Three alumni of the University of Cambridge were awarded the 2016 Nobel Prize in Physics for their pioneering work in the field of condensed matter physics.
David Thouless (Trinity Hall, 1952), Duncan Haldane (Christ’s, 1970) and Michael Kosterlitz (Gonville and Caius, 1962) discovered unexpected behaviours of solid materials – and devised a mathematical framework to explain their properties. Their discoveries have led to new materials with an array of unique properties.
The Prize was divided, one half awarded to Thouless, the other half jointly to Haldane and Kosterlitz. The trio become the 93rd, 94th and 95th Nobel Affiliates of Cambridge to be awarded a Nobel Prize.
“This prize is richly deserved,” said Professor Nigel Cooper of Cambridge’s Cavendish Laboratory. “Through the great breakthroughs they’ve made, Thouless, Haldane and Kosterlitz took a visionary approach to understanding how topology plays a role in novel materials.”
Topology is a mathematical concept that accounts for how certain physical properties are related by smooth deformations: a football can be smoothly deformed into a rugby ball (so these have the same topology), but neither of these can be smoothly deformed into a bicycle tube (which therefore has different topology). The Laureates recognized how novel states of matter could arise due to the differing topologies of how the underlying particles arrange themselves at the microscopic level.
The Nobel Assembly made their announcement the morning of October 4, saying: “This year’s Laureates opened the door on an unknown world where matter can assume strange states. They have used advanced mathematical methods to study unusual phases, or states, of matter, such as superconductors, superfluids or thin magnetic films. Thanks to their pioneering work, the hunt is now on for new and exotic phases of matter. Many people are hopeful of future applications in both materials science and electronics.
“The three Laureates’ use of topological concepts in physics was decisive for their discoveries. Topology is a branch of mathematics that describes properties that only change step-wise. Using topology as a tool, they were able to astound the experts. In the early 1970s, Michael Kosterlitz and David Thouless overturned the then current theory that superconductivity or suprafluidity could not occur in thin layers. They demonstrated that superconductivity could occur at low temperatures and also explained the mechanism, phase transition, that makes superconductivity disappear at higher temperatures.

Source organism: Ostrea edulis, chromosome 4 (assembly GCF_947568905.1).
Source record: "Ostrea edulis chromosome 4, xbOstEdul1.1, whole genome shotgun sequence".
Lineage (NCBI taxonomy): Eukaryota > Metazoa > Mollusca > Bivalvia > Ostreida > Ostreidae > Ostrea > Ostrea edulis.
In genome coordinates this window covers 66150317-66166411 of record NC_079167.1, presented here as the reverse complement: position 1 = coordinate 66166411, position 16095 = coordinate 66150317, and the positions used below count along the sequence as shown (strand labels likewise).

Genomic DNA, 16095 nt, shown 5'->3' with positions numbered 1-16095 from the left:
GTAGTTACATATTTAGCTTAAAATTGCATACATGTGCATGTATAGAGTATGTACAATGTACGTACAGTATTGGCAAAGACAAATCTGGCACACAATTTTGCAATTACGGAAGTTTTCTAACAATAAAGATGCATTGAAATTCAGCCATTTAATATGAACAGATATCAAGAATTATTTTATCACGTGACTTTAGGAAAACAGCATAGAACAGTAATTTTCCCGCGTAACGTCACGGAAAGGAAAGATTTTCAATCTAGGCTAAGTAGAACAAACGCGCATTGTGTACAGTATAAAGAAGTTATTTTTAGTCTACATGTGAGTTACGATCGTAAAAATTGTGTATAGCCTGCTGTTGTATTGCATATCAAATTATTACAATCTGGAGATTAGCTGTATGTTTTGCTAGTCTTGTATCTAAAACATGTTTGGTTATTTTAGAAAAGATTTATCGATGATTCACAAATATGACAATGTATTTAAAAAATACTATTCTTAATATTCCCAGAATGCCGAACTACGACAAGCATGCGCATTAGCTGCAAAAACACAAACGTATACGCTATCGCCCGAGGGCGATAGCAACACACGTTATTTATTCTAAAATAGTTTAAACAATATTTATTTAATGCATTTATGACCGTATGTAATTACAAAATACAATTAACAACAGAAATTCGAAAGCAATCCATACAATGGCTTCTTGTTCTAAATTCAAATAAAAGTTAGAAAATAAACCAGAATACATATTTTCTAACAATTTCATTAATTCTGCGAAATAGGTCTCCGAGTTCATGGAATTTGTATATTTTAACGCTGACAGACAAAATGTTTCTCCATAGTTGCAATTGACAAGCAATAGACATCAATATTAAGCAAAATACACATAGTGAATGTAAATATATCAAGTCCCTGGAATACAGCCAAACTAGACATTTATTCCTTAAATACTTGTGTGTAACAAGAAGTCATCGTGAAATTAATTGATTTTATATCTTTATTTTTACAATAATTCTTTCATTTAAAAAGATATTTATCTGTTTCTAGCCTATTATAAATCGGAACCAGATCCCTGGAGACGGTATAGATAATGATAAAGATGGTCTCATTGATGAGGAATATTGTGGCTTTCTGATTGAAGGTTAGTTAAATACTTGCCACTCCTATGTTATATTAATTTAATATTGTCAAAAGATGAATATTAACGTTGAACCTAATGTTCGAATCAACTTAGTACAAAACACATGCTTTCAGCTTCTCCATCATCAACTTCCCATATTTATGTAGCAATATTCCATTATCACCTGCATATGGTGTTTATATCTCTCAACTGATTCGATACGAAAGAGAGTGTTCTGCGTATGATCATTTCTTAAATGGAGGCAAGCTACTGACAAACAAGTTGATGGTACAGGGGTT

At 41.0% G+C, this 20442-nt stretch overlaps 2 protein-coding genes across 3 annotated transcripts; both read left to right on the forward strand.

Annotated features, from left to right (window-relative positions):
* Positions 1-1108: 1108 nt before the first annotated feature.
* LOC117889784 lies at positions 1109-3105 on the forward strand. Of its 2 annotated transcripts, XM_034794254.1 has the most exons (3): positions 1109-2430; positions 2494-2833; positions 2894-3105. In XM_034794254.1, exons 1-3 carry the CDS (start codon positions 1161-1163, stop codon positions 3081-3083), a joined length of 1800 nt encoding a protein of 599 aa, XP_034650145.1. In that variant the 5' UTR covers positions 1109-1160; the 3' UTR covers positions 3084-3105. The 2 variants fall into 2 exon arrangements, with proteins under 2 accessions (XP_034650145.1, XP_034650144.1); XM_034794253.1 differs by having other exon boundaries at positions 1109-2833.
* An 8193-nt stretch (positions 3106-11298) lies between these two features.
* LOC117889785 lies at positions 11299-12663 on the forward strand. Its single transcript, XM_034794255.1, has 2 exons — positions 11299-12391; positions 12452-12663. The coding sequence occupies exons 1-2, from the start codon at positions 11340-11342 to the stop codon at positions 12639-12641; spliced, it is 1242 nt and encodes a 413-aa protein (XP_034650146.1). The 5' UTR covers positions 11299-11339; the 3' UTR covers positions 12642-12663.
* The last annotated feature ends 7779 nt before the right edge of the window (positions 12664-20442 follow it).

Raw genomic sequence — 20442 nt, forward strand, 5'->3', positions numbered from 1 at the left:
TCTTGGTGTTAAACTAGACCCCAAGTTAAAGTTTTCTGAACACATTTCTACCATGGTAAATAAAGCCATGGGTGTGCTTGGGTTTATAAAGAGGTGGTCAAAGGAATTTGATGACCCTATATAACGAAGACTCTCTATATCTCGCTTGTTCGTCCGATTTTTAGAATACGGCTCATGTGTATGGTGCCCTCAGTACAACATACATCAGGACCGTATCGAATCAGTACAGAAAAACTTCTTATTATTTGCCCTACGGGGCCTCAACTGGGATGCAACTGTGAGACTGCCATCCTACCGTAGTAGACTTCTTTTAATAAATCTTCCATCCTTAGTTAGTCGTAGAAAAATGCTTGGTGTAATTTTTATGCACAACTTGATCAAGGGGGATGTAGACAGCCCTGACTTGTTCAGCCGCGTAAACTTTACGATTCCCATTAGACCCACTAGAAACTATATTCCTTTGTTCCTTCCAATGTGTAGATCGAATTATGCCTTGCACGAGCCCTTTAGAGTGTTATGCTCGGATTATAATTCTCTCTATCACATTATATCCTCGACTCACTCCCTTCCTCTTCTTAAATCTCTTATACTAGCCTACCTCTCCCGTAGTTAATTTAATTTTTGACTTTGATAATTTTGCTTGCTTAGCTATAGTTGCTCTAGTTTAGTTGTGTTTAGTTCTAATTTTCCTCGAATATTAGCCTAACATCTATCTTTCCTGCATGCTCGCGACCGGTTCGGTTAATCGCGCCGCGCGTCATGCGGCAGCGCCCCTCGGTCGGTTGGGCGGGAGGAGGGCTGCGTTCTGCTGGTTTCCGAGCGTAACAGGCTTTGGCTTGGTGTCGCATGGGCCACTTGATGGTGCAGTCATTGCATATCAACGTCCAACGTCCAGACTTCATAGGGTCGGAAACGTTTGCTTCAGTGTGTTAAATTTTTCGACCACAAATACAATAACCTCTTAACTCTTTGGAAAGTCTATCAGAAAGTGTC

“In the 1980s, Thouless was able to explain a previous experiment with very thin electrically conducting layers in which conductance was precisely measured as integer steps. He showed that these integers were topological in their nature. At around the same time, Duncan Haldane discovered how topological concepts can be used to understand the properties of chains of small magnets found in some materials.
“We now know of many topological phases, not only in thin layers and threads, but also in ordinary three-dimensional materials. Over the last decade, this area has boosted frontline research in condensed matter physics, not least because of the hope that topological materials could be used in new generations of electronics and superconductors, or in future quantum computers. Current research is revealing the secrets of matter in the exotic worlds discovered by this year’s Nobel Laureates.”
Professor Haldane is the current Eugene Higgins Professor of Physics at Princeton University. Born in London in 1951, he came to Christ’s as an undergraduate in 1970 to read Natural Sciences. His PhD was conferred in 1978.
Professor Kosterlitz is the Harrison E. Farnsworth Professor of Physics at Brown University, where he joined the faculty in 1982. He was born to German Jewish emigres in 1942 and his father was the pioneering biochemist Hans Walter Kosterlitz. Professor Kosterlitz, who came to Cambridge in 1965, is the 14th Nobel Laureate affiliated to Gonville and Caius.
Professor Thouless, born in 1934, is Emeritus Professor of Physics at the University of Washington. An undergraduate at Trinity Hall, he was also previously a Visiting Fellow at Clare Hall, where he was awarded a Doctorate of Science in 1985. He has been a Life Member of the college since 1986.
Professor Thouless was also a Fellow of Churchill College from 1961-65, and in 1961 became its first Director of Studies for Physics. He has also held the position of Visiting Fellow at Churchill. He is Churchill’s 31st Nobel Affiliate and Trinity Hall’s first.
The Master of Caius, Professor Sir Alan Fersht, today warmly congratulated Prof Kosterlitz, who was his exact contemporary at Caius, coming up to Cambridge to read Natural Sciences in 1962. “This is fantastic news,” Sir Alan said. “Mike was obviously an exceptionally clever guy. We went to physics lectures together in our first year, and he continued to specialise in Physics in the second year while I specialised in Chemistry. He was a very good physicist, and moved from the UK to America fairly rapidly.
“He was an absolutely mad climber – he disappeared every weekend to go mountain climbing in the Peak District. He lived on Tree Court, and he built a traverse around the room where he would climb using his fingers and hanging on to the picture rail.”
More details on previous Cambridge winners can be found here:https://www.cam.ac.uk/research/research-at-cambridge/nobel-prize.
The first Nobel Prize in Physics was awarded in 1901.
Source: University of Cambridge